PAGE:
Selection and Specialization in the Evolution of Couples' Earnings

Chinhui Juhn, Kristin McCue

NBER Retirement Research Center Paper No. NB 10-10
Issued in September 2010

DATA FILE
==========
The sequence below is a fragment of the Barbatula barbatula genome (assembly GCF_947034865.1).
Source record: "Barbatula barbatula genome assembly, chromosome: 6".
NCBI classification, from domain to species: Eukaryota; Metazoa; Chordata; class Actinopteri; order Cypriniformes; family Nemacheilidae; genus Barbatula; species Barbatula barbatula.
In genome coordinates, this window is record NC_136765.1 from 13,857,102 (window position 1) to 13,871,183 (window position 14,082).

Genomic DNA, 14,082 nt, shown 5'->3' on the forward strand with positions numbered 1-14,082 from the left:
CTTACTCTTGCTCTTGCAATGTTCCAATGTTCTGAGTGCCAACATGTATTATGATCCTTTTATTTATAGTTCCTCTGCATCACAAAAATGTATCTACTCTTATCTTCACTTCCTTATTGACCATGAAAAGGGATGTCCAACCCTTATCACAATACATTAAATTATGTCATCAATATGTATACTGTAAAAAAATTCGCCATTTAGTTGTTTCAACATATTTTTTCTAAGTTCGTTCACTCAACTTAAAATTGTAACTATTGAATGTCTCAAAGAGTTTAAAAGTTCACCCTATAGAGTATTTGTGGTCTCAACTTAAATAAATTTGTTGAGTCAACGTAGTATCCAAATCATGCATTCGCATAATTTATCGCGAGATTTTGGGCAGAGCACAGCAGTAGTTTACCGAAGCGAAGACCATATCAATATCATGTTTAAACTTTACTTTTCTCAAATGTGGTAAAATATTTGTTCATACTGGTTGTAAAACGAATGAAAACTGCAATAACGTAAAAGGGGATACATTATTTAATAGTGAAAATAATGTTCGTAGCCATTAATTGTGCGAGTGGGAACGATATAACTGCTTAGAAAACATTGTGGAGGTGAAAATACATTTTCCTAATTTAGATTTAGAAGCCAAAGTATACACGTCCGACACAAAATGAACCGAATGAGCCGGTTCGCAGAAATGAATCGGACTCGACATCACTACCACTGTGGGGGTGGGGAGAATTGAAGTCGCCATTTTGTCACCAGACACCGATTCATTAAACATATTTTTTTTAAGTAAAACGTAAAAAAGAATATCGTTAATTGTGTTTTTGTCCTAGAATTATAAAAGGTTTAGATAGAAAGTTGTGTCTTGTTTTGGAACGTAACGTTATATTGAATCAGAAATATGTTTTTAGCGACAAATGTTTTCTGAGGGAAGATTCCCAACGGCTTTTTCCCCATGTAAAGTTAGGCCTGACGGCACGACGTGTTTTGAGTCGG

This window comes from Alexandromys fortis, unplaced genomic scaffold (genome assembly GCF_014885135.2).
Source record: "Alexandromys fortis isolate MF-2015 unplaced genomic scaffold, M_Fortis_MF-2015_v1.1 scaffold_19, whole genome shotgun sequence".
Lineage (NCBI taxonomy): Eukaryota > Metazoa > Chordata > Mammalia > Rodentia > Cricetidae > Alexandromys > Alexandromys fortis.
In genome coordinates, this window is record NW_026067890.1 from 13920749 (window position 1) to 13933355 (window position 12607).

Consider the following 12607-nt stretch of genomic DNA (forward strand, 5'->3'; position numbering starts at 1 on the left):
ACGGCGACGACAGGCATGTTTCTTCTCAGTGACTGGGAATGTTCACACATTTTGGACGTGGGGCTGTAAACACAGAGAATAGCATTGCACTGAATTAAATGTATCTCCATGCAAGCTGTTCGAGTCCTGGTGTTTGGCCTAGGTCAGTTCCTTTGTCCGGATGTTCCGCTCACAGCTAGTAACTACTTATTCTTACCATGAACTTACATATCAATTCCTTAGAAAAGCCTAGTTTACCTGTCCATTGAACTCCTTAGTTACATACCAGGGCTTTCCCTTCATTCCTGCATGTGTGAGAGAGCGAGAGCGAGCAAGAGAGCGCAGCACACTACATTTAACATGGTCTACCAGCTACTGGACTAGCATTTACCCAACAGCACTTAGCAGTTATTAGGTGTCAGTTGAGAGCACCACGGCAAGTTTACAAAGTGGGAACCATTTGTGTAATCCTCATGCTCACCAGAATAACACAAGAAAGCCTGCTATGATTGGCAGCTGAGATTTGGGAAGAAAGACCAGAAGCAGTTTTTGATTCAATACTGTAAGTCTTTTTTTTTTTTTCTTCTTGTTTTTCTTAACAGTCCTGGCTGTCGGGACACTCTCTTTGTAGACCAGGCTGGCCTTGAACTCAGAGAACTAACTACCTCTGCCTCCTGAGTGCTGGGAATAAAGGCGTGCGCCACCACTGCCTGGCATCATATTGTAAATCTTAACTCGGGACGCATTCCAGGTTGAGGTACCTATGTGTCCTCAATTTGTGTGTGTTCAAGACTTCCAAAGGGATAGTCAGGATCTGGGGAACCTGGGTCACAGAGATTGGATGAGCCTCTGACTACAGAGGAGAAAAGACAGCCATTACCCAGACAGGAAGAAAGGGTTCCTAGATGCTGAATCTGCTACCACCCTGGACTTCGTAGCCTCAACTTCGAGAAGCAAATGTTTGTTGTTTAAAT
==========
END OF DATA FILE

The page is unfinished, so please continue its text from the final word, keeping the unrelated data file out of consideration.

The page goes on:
We examine changes across birth cohorts in marriage patterns and the earnings differentials associated with marriage using data from a series of Survey of Income and Program Participation panels linked to administrative data on earnings. We find that marriage has become increasingly positively selected on education and earnings potential. Among women, selection into marriage has reversed sign, with the most educated women switching from being the least likely to be married to being the most likely. While men with the highest earnings potential have always been more likely to be married, this relationship has become even more pronounced. Changing selection into marriage is entirely responsible for the observed decline in marriage penalty for women in the cross section. In fixed-effects regressions, the earnings penalty continues to exist even for the most recent cohorts, consistent with specialization after marriage. For men, we find that the marriage premium actually increases for more recent birth cohorts in fixed-effects regressions. Taken literally, this suggests that specialization has become more important. We plan to explore further the robustness of this result by allowing selection to affect not only the level but the growth rate of male earnings.

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